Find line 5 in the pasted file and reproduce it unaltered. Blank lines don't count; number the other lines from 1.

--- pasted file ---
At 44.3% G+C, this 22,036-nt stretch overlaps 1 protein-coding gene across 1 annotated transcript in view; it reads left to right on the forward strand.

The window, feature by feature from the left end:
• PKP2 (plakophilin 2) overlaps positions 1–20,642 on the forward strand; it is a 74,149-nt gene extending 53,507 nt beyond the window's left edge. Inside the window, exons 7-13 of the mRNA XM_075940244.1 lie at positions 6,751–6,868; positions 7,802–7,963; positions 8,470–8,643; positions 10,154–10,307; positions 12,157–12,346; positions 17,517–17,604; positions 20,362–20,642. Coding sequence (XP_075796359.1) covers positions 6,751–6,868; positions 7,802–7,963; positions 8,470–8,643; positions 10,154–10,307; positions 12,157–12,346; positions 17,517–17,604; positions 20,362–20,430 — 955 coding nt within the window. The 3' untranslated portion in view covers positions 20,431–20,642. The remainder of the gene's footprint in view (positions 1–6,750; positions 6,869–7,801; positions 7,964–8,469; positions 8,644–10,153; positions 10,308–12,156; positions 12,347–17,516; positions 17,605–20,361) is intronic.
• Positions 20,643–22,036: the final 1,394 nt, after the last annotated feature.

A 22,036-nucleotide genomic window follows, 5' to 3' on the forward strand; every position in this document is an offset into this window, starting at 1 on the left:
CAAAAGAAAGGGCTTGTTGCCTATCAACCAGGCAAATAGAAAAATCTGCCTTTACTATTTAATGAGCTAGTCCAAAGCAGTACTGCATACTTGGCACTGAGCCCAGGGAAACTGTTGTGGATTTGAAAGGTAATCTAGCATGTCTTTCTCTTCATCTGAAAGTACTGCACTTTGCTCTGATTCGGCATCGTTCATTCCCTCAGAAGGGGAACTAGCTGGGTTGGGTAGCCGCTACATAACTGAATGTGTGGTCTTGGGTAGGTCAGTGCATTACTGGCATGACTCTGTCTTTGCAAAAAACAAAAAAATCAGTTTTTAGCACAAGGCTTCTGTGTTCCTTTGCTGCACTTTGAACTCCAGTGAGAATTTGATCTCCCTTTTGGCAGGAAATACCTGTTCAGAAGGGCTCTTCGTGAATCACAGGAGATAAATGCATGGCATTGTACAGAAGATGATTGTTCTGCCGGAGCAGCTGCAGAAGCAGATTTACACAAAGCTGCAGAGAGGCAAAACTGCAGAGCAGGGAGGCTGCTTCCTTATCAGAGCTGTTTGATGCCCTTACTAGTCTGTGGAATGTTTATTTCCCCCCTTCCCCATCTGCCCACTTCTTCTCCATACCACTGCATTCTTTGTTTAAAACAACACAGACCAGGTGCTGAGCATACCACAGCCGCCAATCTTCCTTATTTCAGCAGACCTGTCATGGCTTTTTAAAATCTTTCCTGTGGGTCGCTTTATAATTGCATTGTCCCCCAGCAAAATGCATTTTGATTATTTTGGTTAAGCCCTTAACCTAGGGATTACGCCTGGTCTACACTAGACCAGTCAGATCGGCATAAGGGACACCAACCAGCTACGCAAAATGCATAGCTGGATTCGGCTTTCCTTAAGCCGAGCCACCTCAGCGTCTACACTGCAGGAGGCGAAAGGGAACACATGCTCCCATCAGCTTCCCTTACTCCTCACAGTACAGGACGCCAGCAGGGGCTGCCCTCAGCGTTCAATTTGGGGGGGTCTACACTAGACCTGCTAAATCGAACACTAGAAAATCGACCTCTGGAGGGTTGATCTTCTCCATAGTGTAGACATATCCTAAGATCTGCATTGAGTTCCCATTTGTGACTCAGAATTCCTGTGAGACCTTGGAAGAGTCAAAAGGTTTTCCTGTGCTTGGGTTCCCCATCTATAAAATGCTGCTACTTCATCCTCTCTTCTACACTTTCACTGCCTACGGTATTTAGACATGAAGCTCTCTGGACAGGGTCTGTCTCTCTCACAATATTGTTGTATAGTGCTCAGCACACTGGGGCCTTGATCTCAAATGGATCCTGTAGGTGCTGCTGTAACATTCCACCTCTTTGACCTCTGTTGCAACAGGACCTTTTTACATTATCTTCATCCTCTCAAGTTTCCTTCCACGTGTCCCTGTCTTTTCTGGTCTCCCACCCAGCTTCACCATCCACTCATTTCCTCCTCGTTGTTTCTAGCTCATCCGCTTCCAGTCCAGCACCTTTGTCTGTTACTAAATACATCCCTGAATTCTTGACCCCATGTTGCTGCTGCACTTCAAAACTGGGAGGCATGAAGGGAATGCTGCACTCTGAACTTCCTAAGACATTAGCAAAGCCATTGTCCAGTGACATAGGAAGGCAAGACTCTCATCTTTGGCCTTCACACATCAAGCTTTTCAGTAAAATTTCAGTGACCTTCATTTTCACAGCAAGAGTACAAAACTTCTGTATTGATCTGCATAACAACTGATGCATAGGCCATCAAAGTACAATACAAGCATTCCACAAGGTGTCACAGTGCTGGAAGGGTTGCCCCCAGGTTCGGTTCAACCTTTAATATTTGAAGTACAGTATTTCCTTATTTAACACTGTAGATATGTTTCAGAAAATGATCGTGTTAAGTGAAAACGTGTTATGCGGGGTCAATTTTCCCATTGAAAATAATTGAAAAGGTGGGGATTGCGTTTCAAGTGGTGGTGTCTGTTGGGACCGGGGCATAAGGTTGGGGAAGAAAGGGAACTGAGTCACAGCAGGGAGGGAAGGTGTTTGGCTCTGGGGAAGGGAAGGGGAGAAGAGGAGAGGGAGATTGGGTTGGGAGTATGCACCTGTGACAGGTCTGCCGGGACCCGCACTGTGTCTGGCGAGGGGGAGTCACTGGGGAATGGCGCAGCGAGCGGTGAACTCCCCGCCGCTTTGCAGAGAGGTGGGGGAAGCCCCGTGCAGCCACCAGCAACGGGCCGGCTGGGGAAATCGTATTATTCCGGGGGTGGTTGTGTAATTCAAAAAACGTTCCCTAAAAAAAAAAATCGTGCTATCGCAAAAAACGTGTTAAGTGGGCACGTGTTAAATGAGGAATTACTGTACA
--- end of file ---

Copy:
A 22,036-nucleotide genomic window follows, 5' to 3' on the forward strand; every position in this document is an offset into this window, starting at 1 on the left: